Andrew Lipman

Assistant Professor of History

alipman@barnard.edu

(212) 854-5046

Fall 2018 Office Hours: Tuesdays, 3-5pm, Milstein Center 802

Andrew Lipman is a historian of Early America who joined the Barnard faculty in 2015 after five years teaching at Syracuse University. His research interests include the Atlantic World, early America, Native Americans, violence, technology, and the environment.  His first book, The Saltwater Frontier: Indians and the Contest for the American Coast, was a finalist for the New England Society Book Award in Nonfiction, the PROSE Award in U.S. History, and winner of the Bancroft Prize in American History. His next book, Squanto's Odyssey, is in under contract with Yale University Press. 

Lipman’s work has appeared in Common-place, Early American Studies, Reviews in American History, and The William and Mary Quarterly and he’s contributed pieces to Slate and TIME. His research has been supported by the American Philosophical Society, The Huntington Library, The International Seminar in the History of the Atlantic World at Harvard, John Carter Brown Library, Mystic Seaport Museum, and the New-York Historical Society. He has also consulted exhibits and programs at the Smithsonian Institution’s National Museum of the American Indian in New York and the Museum of the City of New York, and served as an expert for television series including Finding Your Roots (PBS), Who Do You Think You Are? (TLC), and Frontiersmen (History Channel). In 2017, he was elected as a fellow of the Massachusetts Historical Society.

At Barnard, Lipman teaches a variety of courses, including “Survey of American Civilization to the Civil War,” “Early America to 1763,” “Revolutionary America, 1763-1815,” “Colonial Gotham: The History of New York City, 1609-1776,” and “A History of Violence: Force and Power in Early America.” He also leads graduate seminars at Columbia on Early American History and Native American History.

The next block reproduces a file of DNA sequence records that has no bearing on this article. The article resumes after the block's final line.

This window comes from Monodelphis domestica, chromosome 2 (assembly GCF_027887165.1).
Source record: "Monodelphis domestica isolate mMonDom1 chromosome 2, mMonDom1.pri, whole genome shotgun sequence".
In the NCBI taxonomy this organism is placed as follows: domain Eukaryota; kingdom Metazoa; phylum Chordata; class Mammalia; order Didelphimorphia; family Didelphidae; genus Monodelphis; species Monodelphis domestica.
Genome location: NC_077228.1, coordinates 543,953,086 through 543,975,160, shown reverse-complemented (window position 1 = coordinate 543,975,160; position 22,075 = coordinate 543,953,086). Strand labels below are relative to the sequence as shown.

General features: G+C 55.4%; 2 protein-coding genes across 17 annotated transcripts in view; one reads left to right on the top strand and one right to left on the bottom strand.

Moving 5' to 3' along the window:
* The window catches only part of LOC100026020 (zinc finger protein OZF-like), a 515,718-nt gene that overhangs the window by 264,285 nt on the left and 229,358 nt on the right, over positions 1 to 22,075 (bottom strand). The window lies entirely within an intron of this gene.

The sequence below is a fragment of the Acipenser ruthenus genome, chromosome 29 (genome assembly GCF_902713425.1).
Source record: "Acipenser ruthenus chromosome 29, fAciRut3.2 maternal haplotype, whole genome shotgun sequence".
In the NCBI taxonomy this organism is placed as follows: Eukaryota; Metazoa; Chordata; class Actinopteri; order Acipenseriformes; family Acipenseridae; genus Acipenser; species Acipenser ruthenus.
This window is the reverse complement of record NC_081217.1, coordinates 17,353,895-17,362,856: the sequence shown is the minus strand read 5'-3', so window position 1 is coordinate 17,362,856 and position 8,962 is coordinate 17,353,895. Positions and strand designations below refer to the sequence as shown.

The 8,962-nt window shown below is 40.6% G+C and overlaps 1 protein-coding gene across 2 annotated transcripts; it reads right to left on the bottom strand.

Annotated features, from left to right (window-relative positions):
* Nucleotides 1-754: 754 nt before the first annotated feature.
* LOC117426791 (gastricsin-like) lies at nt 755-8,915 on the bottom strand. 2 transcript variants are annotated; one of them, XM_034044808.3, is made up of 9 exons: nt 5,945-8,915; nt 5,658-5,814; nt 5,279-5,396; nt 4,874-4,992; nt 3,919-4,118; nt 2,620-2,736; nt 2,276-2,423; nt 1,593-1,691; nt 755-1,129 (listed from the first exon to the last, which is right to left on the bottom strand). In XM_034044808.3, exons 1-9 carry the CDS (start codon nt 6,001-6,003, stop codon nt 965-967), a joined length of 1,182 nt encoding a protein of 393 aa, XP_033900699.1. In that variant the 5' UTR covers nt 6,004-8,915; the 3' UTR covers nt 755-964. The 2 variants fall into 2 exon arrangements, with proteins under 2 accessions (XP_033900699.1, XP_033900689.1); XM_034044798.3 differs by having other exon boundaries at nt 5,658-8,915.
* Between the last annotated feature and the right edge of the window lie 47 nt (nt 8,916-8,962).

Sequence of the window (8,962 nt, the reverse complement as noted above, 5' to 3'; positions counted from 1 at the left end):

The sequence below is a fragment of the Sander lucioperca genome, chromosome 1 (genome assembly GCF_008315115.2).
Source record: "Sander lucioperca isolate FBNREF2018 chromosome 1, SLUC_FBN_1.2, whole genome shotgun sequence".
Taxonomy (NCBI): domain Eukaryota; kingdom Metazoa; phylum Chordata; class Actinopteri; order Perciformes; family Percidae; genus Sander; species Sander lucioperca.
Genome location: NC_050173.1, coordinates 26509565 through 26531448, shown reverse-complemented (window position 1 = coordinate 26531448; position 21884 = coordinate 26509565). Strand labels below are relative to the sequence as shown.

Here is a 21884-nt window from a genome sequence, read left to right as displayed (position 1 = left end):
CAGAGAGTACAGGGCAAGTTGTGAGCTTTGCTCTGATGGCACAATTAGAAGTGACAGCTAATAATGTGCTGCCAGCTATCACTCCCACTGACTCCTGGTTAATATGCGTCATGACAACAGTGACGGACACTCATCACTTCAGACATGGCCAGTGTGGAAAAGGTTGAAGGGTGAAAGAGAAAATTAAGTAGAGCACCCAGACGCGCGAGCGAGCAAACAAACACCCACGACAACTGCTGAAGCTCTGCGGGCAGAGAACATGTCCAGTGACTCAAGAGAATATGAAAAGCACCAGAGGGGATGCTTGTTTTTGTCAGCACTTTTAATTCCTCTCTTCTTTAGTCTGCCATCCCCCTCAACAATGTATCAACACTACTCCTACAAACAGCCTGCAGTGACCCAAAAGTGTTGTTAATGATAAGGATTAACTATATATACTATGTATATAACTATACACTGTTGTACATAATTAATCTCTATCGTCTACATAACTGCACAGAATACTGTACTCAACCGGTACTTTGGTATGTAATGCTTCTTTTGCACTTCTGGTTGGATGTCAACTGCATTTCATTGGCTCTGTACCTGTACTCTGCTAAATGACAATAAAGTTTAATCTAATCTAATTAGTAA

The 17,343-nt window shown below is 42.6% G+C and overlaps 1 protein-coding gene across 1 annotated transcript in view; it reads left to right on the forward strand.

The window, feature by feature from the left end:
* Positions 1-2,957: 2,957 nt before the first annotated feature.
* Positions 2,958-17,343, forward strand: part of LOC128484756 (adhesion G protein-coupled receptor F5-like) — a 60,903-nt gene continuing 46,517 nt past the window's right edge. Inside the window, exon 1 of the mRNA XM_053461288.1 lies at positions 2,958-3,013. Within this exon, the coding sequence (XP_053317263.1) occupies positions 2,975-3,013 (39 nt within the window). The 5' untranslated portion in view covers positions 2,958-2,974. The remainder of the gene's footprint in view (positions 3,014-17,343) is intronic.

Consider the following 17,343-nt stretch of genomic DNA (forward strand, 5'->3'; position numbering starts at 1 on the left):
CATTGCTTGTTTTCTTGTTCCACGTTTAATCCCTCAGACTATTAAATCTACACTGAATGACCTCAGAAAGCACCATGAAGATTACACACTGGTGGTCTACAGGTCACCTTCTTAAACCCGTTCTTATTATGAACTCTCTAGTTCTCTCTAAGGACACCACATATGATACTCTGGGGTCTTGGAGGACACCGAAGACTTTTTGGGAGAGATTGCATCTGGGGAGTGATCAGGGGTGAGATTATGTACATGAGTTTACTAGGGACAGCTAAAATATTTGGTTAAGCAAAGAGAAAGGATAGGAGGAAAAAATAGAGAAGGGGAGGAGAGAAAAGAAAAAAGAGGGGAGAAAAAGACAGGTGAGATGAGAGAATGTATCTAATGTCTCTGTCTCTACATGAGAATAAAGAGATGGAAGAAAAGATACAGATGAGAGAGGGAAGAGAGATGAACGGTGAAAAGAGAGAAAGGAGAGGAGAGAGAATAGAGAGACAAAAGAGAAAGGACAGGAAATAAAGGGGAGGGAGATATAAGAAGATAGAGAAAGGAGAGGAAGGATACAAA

Publications: 

The Saltwater Frontier: Indians and the Contest for the American Coast. New Haven and London: Yale University Press, 2015.

“No More Middle Grounds?” Reviews in American History 44.1 (March 2016): 24-30.

“Buying and Selling Staten Island: The Curious Case of the 1670 Deed to Aquehonga Manacknong,” Common-Place: The Interactive Journal of Early America 15.2 (Winter 2015).

“Murder on the Saltwater Frontier: The Death of John Oldham,” Early American Studies: An Interdisciplinary Journal 9.2 (May 2011): 268-294.   
 
“‘A meanes to knitt them togeather’: The Exchange of Body Parts in the Pequot War,” The William and Mary Quarterly 65.1 (January 2008): 3-28. 

Contact: 

802 Milstein Center

212-854-5046

alipman@barnard.edu

Department: 
Education: 

B.A., Vassar College, 2001 
M.St., Oxford University, 2003 
Ph.D., University of Pennsylvania, 2010 
 

In the News

Nearly complete run: August 1991-November 1994

Honor awarded to exceptional writing in the field of American history

In his first book, The Saltwater Frontier: Indians and the Contest for the American Coast, Prof. Lipman explores the clash between colonial forces and Native tribes from a maritime perspective